Bullshit was uttered more than once.
“It’s not right!” exclaimed Marko.
Carlos discusses the upside down world of agave spirits distillation in depth…
Why Did It Take So Long To Get Here?
On my first visit to La Alteña in 2006, I asked Carlos what would happen if there was a sudden demand in El Tesoro de Don Felipe. Would he be able to fill orders, or be forced to cut corners?
He declared that at any given time, he had approximately one million liters of tequila in storage to handle any spike in demand. There would never be any need to cut corners and suffer a loss in quality. No doubt, his policy also carried over to the Tapatío brand.
Here, Carlos demystifies his reasons for taking almost 76 years to bring Tapatío into the US market, and gives a bit of family history, as well.
During the course of the question and answer session, Congenial Spirits’ Vaughn and Jeff made sure that each of the Tapatío expressions were being served to the crowd in specially branded Tapatío shot glasses, starting with the 80 proof blanco and ending with the stellar Tapatío 110 proof.
Sipping it immediately brought back fond memories of my first trip to La Alteña and tasting this tequila directly from the still.
It hadn’t changed a bit.
Once the Q & A ended, it was time to unleash the infinite possibilities that Tapatío 110 could provide. Amanda Gunderson, Tapatío’s brand ambassador and designer of the evening’s drinks menu, wowed the crowd with her signature cocktails.
Names like Lolita Swizzle and La Alteña guaranteed that everyone in attendance would get a feel of what it would be like to visit Tapatío’s legendary distillery. To say that these cocktails were lethally delicious would be an understatement.
Be aware that Tapatío 110 proof will not only shine in your cocktail and take you back to the Highlands of Jalisco, but it will sing to you for the rest of the evening. Definitely, sip wisely.
The Source Of Life
Since many in attendance weren’t as well versed in the science of distillation as Carlos and Marko were, I asked Camarena how he would define distillation to a lay person.
Here’s what he had to say…
When Tequila Tapatío can be considered the source of life on this planet, there can be no such thing as just an average day in LA–or anywhere else, for that matter.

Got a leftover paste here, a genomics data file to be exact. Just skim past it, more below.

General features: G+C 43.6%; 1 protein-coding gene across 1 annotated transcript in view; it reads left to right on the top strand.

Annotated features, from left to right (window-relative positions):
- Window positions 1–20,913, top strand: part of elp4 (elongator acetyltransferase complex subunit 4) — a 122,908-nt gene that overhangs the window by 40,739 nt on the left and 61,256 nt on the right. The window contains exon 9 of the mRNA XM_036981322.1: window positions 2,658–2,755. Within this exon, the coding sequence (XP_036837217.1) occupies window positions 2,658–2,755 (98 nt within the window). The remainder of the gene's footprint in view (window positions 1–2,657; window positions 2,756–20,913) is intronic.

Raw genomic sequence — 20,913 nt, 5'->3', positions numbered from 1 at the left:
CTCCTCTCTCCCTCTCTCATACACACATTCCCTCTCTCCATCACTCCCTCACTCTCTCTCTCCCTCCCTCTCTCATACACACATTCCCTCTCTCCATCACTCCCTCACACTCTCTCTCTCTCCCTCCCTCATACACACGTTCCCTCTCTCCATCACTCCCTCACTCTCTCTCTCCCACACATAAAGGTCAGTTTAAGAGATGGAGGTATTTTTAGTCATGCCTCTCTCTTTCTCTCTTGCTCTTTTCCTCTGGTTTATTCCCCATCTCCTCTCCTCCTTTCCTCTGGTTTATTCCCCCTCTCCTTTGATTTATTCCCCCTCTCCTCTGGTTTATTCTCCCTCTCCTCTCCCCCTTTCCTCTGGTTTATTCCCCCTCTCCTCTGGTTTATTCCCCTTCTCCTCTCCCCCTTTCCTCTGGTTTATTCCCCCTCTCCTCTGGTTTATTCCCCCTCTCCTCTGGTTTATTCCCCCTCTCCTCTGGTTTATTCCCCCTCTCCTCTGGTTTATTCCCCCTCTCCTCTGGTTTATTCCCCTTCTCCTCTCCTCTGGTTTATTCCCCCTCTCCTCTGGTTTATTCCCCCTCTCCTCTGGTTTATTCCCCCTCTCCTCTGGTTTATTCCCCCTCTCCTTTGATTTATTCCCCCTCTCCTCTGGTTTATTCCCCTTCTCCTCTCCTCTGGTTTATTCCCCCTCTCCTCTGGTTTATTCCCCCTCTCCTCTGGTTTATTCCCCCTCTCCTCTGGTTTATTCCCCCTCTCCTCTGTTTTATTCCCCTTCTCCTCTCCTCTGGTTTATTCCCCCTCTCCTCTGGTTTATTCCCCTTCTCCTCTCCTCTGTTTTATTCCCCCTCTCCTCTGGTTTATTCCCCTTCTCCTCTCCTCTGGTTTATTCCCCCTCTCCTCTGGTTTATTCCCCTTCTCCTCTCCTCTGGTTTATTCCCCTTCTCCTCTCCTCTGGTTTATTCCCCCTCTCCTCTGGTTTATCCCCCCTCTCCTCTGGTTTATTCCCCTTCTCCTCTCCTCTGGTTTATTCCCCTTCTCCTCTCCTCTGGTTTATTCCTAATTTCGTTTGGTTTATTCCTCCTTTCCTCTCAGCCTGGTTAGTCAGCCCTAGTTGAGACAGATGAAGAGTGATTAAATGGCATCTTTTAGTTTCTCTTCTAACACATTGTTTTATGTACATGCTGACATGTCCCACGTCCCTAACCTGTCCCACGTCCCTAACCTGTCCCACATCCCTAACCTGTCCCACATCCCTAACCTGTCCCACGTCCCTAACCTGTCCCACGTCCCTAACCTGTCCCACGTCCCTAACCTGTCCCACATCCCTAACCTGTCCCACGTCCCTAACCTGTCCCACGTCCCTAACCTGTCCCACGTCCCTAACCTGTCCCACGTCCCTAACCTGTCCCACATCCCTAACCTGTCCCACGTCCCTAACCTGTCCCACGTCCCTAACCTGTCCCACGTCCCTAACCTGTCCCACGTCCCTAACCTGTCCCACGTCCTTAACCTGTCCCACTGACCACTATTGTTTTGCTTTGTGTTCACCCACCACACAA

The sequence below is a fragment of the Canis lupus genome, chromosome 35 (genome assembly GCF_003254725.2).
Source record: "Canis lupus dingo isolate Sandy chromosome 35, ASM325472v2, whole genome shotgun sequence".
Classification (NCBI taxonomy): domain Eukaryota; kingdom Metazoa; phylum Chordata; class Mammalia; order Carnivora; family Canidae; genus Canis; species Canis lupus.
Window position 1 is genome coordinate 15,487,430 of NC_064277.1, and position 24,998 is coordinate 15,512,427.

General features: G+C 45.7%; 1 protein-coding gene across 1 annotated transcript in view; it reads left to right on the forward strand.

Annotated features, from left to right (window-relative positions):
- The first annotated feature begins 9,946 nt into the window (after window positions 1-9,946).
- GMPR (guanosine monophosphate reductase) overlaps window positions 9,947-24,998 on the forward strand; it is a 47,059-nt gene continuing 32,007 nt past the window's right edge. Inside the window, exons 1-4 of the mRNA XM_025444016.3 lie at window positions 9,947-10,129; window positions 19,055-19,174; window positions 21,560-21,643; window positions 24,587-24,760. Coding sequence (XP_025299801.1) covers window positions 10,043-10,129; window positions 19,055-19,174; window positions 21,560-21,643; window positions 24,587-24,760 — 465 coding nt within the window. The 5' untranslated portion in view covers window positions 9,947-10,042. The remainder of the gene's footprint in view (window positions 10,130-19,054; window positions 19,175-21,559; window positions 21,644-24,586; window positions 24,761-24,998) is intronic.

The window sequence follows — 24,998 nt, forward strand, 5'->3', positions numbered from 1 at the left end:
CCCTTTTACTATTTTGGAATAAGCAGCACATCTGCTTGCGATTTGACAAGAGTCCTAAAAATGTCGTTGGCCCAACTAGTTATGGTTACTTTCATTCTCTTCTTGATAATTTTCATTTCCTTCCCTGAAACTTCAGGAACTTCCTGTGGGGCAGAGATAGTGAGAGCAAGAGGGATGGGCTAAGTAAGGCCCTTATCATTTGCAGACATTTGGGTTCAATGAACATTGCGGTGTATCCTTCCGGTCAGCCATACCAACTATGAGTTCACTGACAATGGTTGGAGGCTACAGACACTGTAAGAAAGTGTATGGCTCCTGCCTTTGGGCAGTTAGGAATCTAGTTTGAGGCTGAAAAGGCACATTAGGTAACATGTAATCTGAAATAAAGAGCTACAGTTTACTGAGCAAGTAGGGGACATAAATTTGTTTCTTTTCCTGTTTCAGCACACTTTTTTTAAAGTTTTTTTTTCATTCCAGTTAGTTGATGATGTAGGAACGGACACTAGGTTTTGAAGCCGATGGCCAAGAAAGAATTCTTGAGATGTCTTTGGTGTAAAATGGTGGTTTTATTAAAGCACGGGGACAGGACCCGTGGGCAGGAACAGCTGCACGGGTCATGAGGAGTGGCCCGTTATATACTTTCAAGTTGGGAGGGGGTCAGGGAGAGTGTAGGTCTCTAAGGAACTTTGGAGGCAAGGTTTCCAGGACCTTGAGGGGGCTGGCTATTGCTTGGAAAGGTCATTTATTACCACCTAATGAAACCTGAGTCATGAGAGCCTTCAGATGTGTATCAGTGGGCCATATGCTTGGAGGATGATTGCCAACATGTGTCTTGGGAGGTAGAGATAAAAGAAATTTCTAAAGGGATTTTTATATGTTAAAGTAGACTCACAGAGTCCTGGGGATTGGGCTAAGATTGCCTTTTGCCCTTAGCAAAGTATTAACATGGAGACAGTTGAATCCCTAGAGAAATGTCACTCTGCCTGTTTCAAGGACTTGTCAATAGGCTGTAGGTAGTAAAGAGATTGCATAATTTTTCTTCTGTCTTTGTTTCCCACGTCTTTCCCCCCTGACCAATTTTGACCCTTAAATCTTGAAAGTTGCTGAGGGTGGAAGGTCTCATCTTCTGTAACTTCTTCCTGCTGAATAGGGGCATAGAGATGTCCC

View more photos of this momentous event on our Facebook page here.
Tequila Aficionado’s CEO, Mike Morales, reveals rumored environmental polluters of Mexico’s Paisaje Agavero (Agave Landscape) in the controversial and hard-hitting report, Vinazas: The Corpse of the Spirit of Mexico.
“In 2008, the tequila industry produced 310 million liters of tequila,” reports Morales. “For every liter of tequila distilled, 10 liters of vinazas (wastewater) is produced. In 2008, over 2.5 billion liters of vinazas is unaccounted for.”
Vinazas: The Corpse of the Spirit of Mexico defines that country’s next pandemic—The Vinazas Crisis—as the unconscionable pollution of rivers, streams, arroyos, and land along the Paisaje Agavero (the Agave Landscape) voted a World Heritage Site by UNESCO in 2006.
“Close to 80 percent of the tequila produced in Mexico is exported into the United States,” explains Morales, “so the key is to make as many tequila consumers aware of the ecological dangers of mass produced tequila.”
Morales’ ambitious goal is to reach 40,000 individuals with Vinazas: The Corpse of the Spirit of Mexico.
“Tequila drinkers are killing the environment and they don’t even know it,” Morales continues. In 2008, the tequila industry produced 310 million liters of tequila. For every liter of tequila distilled, 10 liters of vinazas (wastewater) is produced. In 2008, over 2.5 billion liters of vinazas is unaccounted for.
“It’s urgently important to educate ecologically minded spirits purchasers on these crimes.”
Moreover, this report will inform readers of the possible solutions to the Vinazas Crisis being used in the race to save the Paisaje Agavero.
“To have the stark beauty of the Highlands and the Lowlands of the Mexican state of Jalisco strangled by a toxic sludge that has reached crisis levels should frighten all of us,” stresses Morales, “from the casual margarita drinker, to the professional mixologist, to the diehard purist.”
Mike Morales hopes that the next time you reach for your favorite tequila at your local liquor store or supermarket that you ask yourself two questions… Is my brand eco-friendly? And… Am I directly contributing to the uncontrolled pollution of the Paisaje Agavero by supporting my brand’s total disregard for the environment?
“It is up to the socially conscious, ecologically minded, environmentally active tequila and/or spirits consumer to up level the catch phrase ‘drink responsibly,’”adds Morales.
“The time has come to not only drink responsibly, but to also think responsibly and act accordingly.”
To buy your copy of Vinazas: The Corpse of the Spirit of Mexico for a mere $0.99, visit Amazon.com now!